Members include major religious denominations, sustainable & responsible investing organizations, foundations, unions, colleges & universities, and social issue advocacies.

ICCR through its long0-term activism and corporate engagement — especially in proxy season and importantly, year-round — influences many billions of dollars more in AUM in the US and global capital markets.

Issues on focus for ICCR members in 2014 included:

Corporate Governance — a traditional/perennial set of concerns; this includes separation and chair and CEO positions, and independence of board members;

The Environment – especially global warming / climate change and environmental justice;

Food – access to nutritious food, ag & land use, use of antibiotics in meat animals, food & sustainability…and more; note that for ICCR, food issues include the impact of climate change on growing areas (such as flooding and droughts);

Global Health – access to medicines by people in less-developed economies is a long-standing concern of members, who over the decades have engaged with pharma companies change marketing practices;

Human Rights — increasingly in recent years the focus on corporate supply chain behaviors, policies, and actions has increased;

Water – this ties in to human rights and access to water is a key factor; also, the trend to privatization of water supply is an important focus;

Financial Services – responsible lending was in focus long before the major banks took on too much risk and led the nation into crisis with subprime lending shenanigans; as investors, ICCR members are focused on “risk” as much and perhaps more than many mainstream institutions.

Big issues for ICCR members in recent years includes the focus on corporate political spending (lobbying, contributions); and, strategies / policies / actions / disclosures (and especially lack thereof) on the part of companies in member investment portfolios.

Says the coalition:  “ICCR members advocate for greater transparency around how company resources are used to impact elections, regulations and public policy.”

ICCR through member organizations engages with corporate boards and managements to discuss issues of importance to members, who operate in “a multi-stakeholder collaboration.”  Typically, brand names among public companies are the enterprises engaged for discussion.  Changes made at the brand names will eventually affect (and result in change) for more companies in the industry or sector or geography.

At G&A Institute we have long had a collaborative relationship with ICCR and see [ICCR] actions as important sustainable investment leadership positioning by key institutional and individual investors on ESG issues — especially in the annual corporate proxy voting seasons.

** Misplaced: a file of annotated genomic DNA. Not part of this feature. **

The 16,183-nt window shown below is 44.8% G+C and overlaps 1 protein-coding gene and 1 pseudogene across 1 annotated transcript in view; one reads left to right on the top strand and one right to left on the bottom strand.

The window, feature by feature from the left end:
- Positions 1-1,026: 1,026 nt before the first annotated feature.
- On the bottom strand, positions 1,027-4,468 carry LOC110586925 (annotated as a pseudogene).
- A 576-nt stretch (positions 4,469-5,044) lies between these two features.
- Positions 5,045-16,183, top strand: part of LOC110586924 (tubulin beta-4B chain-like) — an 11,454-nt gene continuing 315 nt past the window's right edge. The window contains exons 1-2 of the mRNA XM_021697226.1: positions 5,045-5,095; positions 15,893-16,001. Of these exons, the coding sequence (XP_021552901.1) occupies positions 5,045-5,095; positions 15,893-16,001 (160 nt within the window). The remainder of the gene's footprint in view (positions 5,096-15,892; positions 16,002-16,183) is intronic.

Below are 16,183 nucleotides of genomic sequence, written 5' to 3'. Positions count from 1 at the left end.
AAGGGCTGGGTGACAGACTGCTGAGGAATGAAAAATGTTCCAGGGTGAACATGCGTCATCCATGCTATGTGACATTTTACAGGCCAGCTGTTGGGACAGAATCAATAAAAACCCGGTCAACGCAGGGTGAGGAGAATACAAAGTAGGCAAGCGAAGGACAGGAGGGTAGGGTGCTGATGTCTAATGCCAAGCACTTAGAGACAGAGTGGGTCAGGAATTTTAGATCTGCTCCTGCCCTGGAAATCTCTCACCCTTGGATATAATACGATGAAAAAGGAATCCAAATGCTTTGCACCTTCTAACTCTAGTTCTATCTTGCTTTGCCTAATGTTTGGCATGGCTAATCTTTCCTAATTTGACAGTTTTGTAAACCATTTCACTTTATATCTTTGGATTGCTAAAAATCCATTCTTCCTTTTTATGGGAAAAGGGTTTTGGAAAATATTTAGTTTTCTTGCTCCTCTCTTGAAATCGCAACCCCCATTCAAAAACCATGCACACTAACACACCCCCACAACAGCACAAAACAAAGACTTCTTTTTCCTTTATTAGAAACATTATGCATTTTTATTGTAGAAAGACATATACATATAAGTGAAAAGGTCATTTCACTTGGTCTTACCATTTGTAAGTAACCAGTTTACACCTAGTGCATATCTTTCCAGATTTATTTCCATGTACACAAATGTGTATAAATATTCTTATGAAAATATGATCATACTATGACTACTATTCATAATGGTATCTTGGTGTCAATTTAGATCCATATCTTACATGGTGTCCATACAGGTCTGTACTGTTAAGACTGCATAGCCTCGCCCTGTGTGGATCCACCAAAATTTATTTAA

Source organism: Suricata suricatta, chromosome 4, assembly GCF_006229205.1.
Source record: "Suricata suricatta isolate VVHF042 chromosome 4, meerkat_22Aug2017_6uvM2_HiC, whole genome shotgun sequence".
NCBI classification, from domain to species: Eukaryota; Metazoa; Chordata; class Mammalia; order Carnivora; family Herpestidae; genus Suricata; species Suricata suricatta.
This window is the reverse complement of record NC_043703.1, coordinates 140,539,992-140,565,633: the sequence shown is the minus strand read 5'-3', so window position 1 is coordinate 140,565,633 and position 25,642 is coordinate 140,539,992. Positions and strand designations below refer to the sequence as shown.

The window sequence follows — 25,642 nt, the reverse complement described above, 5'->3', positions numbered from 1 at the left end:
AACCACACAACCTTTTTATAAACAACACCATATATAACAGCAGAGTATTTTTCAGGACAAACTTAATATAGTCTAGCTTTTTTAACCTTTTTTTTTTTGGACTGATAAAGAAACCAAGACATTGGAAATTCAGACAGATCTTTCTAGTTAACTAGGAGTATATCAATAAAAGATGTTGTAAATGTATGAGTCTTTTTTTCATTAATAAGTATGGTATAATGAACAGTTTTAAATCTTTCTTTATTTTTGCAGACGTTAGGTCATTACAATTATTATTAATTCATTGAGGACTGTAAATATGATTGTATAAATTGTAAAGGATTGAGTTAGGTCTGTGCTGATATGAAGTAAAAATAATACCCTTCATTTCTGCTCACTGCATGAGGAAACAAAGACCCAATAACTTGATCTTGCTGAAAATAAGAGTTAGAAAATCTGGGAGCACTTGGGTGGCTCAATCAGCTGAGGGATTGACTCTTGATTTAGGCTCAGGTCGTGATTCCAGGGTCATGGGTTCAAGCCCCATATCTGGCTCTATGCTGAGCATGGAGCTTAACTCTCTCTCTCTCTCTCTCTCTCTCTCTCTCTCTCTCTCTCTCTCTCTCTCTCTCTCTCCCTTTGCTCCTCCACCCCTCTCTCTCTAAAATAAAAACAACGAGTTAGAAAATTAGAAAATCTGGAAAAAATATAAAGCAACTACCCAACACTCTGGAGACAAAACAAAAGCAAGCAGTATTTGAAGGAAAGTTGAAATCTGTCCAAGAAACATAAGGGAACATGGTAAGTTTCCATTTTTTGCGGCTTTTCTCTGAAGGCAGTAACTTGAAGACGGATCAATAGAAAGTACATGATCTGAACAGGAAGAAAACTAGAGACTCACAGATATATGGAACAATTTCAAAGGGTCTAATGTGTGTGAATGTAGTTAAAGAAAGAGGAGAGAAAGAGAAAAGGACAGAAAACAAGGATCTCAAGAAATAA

Recently Al-Jazeera America network broadcast an informative segment featuring ICCR leadership –the program interviews feature Sister Pat Daly (leader of the Tri-State Coalition for Responsible Investment), Sister Barbara Aires (Sisters of Charity of Paterson NJ), and ICCR Chair Father Seamus Finn, OMI (Missionary of Oblates of Mary Immaculate).

Father Finn is a regular contributor to The Huffington Post — his very readable posts are at: http://www.huffingtonpost.com/rev-seamus-p-finn-omi/

Sister Pat, the segment reported, filed 20 proxy resolutions and had corporate engagement meetings in 2014.

The segment is available on line at:  https://ajam.app.boxcn.net/s/7bkt7oc4mpymnfuow3g3

Worth noting:  In December, JP Morgan Chase released a report on changes in how the company does business; ICCR member institutions invested in JPMC welcomed the public release of the report.

Stay Tuned to ICCR in the new year — it’s an important capital markets force…”Inspired by faith, committed to action.”

ICCR is led by Executive Director Laura Berry; you can learn more about her at:   https://www.youtube.com/watch?v=HJ4PzEpyiD4; information on ICCR is at:  www.iccr.org

 

President Nelson Mandela – Tributes on Passing – His Influence Reached to SRI Community in USA

by Hank Boerner, Chairman, G&A Institute

Today the world mourns the passing of one of the 20th Century’s most distinguished statesmen – President Nelson Mandela of South Africa. Among his greatest accomplishments was the lifelong struggle to end the system of Apartheid and oppression of the majority black citizenry, which led to establishment of a “rainbow democracy” with all elements of the country’s society included and having a voice and vote.